Fighters with Parkinson’s disease find new hope in boxing ring

Gregory Ritscher is a fighter.

"Learning to box, throw a good combination and hear those gloves pop gives you a great sense of self worth," he says.

The opponent that he's been fighting for years is a tough one - Parkinson's disease.

"I was 55," he recalls of his diagnosis. "That was April 26, 2011 at about 3:25 in the afternoon. You remember hearing things like 'you have Parkinson's.'"

Eventually, he found a way to fight back.

"Boxing has been shown in research to have a positive effect on reduction of symptoms, reductions of signs," explains Andrea Schmidt, a boxer and chairman of the board for Off The Ropes, a local nonprofit.

Schmidt works and trains at the Corner Boxing Club in Boulder, where they offer Parkinson's knockout classes through Off The Ropes.

"Several of our senior gloves members when they first came in, needed to have a cane to walk, needed assistance," she says. "As time has gone on, they don't need assistance as much, they're tremors have diminished. To see what they can do, it's just incredible."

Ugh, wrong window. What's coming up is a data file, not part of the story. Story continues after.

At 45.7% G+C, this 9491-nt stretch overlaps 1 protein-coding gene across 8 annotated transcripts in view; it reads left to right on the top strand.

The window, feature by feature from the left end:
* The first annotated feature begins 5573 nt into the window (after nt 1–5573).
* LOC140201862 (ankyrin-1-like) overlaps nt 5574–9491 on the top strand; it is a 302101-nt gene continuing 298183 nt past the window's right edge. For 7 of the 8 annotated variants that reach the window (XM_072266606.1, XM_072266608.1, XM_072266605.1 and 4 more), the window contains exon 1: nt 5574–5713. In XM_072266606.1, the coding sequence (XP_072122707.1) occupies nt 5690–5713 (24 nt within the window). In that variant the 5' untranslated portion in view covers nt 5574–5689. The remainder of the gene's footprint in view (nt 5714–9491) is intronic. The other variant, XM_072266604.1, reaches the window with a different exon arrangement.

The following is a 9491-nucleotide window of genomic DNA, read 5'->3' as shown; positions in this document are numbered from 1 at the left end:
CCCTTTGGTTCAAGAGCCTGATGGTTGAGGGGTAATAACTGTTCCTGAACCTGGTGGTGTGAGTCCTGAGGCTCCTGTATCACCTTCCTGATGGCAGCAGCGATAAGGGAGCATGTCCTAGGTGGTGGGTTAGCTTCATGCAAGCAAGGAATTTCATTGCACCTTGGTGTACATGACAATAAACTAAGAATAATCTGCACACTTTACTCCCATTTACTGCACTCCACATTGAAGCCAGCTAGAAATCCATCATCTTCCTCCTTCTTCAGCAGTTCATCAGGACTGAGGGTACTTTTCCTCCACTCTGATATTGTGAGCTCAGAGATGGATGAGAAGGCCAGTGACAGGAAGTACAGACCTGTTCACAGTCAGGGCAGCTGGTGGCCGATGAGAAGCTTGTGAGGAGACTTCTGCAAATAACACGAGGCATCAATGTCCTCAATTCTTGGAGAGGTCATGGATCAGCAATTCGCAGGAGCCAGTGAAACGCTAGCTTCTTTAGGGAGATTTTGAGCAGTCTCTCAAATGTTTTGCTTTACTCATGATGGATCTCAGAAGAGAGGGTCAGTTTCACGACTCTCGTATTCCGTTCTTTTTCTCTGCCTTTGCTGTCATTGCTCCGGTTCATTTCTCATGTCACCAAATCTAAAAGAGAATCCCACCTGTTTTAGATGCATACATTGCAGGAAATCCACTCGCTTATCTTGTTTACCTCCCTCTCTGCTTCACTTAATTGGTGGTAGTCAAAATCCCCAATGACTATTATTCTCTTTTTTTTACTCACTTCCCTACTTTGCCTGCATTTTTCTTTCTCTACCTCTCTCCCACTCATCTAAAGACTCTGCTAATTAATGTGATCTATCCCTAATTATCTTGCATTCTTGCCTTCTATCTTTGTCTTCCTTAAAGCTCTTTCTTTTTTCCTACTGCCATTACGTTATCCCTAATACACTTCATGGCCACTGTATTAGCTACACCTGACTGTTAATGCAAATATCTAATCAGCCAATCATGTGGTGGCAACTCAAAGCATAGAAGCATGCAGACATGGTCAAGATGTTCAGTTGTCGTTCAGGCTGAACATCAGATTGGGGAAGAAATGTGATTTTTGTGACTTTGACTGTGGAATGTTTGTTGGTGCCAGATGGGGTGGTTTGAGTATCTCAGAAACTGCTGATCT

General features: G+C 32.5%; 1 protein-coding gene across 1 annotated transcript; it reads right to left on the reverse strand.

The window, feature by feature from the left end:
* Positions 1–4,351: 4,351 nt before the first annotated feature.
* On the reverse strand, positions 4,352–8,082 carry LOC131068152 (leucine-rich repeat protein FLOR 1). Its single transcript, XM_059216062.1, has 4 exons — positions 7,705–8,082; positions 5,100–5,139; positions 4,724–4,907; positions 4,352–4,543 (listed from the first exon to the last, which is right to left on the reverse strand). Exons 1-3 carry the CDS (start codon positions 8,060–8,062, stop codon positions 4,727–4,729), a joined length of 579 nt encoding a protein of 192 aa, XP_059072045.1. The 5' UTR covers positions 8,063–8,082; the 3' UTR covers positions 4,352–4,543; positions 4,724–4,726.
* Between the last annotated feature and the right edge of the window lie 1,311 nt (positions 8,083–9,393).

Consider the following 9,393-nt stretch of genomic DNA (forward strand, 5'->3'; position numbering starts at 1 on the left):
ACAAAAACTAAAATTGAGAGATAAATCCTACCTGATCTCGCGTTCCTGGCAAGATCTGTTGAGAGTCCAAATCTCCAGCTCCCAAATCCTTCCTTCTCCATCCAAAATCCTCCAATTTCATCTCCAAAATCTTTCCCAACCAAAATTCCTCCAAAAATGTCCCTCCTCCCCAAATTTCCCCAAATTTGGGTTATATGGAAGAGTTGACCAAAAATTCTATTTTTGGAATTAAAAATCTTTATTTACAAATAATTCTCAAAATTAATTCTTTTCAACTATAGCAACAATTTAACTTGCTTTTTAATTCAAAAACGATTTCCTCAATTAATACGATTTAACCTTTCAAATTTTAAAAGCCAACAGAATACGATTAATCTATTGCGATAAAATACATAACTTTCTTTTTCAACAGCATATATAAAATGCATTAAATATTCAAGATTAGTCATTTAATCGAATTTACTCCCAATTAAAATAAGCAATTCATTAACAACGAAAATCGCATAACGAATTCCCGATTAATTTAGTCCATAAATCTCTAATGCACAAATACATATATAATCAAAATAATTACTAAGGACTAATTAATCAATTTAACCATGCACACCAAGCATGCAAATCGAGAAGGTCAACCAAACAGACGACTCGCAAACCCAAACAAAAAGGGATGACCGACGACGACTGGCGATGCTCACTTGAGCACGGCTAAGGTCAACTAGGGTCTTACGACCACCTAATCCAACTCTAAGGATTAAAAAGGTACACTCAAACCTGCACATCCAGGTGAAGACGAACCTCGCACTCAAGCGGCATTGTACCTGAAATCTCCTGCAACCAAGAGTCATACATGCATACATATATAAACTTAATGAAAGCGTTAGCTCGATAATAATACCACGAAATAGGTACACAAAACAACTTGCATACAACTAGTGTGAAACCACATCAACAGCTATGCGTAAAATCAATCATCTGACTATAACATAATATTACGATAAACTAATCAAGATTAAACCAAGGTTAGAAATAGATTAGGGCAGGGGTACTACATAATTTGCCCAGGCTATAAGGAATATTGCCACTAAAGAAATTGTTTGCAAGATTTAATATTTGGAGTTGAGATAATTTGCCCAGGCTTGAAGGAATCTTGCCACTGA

"The instructors are so good and work with us, because people with Parkinson's have all different skill levels," adds Ritscher. "They adapt so quickly. The sense of community you get with boxing is immense."

Athletes unlike any others, who have found new strength as they continue to battle.

"Parkinson's is a disease that takes things away from you," says Ritscher. "It takes away your occupation, it takes away your ability to think clearly. Learning boxing was something new in my life and something that I was able to, in a way, beat the crap out of Parkinson's."

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